Curt Siodmak spoke little on developing the story for the film, stating that "The idea was to put all the horror characters into one picture. I only wrote the story. I didn't write the script. I never saw the picture."[3] The screenplay was written by Edward T. Lowe who had previously written scripts for The Hunchback of Notre Dame (1923) and The Vampire Bat (1933).[3] The film was given a 30-day shooting schedule with initial shooting to begin on April 4, 1944 using the sets from Green Hell (1940) and Pittsburgh (1942).[3] Other sets from Gung Ho! (1943) and Tower of London (1939) were also used.[3] Director Erle C. Kenton set the scenes involving Count Dracula to be shot last.[5] Filming completed on May 8.[5]

The music score was a collaborative effort between Hans J. Salter, Paul Dessau and Charles Previn.[6] Most of the music in the film was written specifically for House of Frankenstein, as opposed to the usual collection of musical cues dating back to 1938 that were in other films of the period.[6]


House of Frankenstein was shown in New York City on December 15, 1944. This was followed by a screening in Los Angeles on December 22.[1] The film was distributed theatrically by Universal Pictures.[1] The film was released nationally on February 16, 1945 following the initial in New York premieres in December 1944.[7]


From contemporary reviews, Wanda Hale of the New York Daily News gave the film a two and a half star rating, commenting that "settings, lighting and costumes, impressively eerie and horrendous, will help you enter into the sinister proceedings" while noting that audiences should "be sure and check your credulity outside".[8] A. H. Weiller of The New York Times stated that a film "this grisly congress doesn't hit hard; it merely has speed and a change of pace. As such, then, it is bound to garner as many chuckles as it does chills."[9] Harrison's Reports called it "only a mild horror picture, more ludicrous than terrifying. The whole thing is a rehash of the fantastic doings of these characters in previous pictures and, since they do exactly what is expected of them, the spectator is neither shocked nor chilled."[10] A reviewer in The Motion Picture Herald deemed the picture as an "excellent horror film", complimenting the acting, makeup, clever photography, lighting and score, noting that at their screening at the Rialto theatre in New York, the "matinee audience was more than satisfied."[11][12]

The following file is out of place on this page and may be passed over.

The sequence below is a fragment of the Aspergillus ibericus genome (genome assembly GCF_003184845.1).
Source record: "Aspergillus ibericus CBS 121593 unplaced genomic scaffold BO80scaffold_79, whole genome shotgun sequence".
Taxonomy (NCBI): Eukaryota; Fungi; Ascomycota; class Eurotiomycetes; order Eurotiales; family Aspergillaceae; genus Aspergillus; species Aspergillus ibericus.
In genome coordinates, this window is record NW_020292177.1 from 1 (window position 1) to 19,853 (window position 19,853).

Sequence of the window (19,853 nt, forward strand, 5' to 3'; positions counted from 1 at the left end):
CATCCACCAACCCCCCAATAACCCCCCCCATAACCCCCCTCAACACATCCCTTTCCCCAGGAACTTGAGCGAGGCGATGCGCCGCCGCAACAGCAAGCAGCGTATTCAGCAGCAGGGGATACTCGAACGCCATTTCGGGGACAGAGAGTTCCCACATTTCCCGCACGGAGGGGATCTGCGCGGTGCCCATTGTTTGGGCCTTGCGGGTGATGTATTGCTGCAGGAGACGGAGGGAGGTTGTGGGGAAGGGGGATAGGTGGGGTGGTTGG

From retrospective reviews, Carlos Clarens wrote about the Monster Rally films in his book An Illustrated History of the Horror Film summarizing that "the sole charm of these films resides in the very proficient contract players that populated them, portraying gypsies, mad scientsits, lustful high priests, vampire-killers, or mere red herrings."[13]

See also[edit]


  1. ^ a b c d e "House of Frankenstein (1945)". American Film Institute. Retrieved June 18, 2021.
  2. ^ a b c d Weaver, Brunas & Brunas 2007, p. 447.
  3. ^ a b c d e f g h i j Weaver, Brunas & Brunas 2007, p. 448.
  4. ^ a b c Weaver, Brunas & Brunas 2007, p. 453.
  5. ^ a b Weaver, Brunas & Brunas 2007, p. 449.
  6. ^ a b Weaver, Brunas & Brunas 2007, p. 451.
  7. ^ Mank 2020, p. 48.
  8. ^ Hale 1944, p. 16.
  9. ^ Weiller 1944.
  10. ^ "'House of Frankenstein' with Boris Karloff and Lon Chaney". Harrison's Reports: 207. December 23, 1944.
  11. ^ Weaver, Brunas & Brunas 2007, p. 456.
  12. ^ Weaver, Brunas & Brunas 2007, p. 455.
  13. ^ Clarens 1997, p. 103.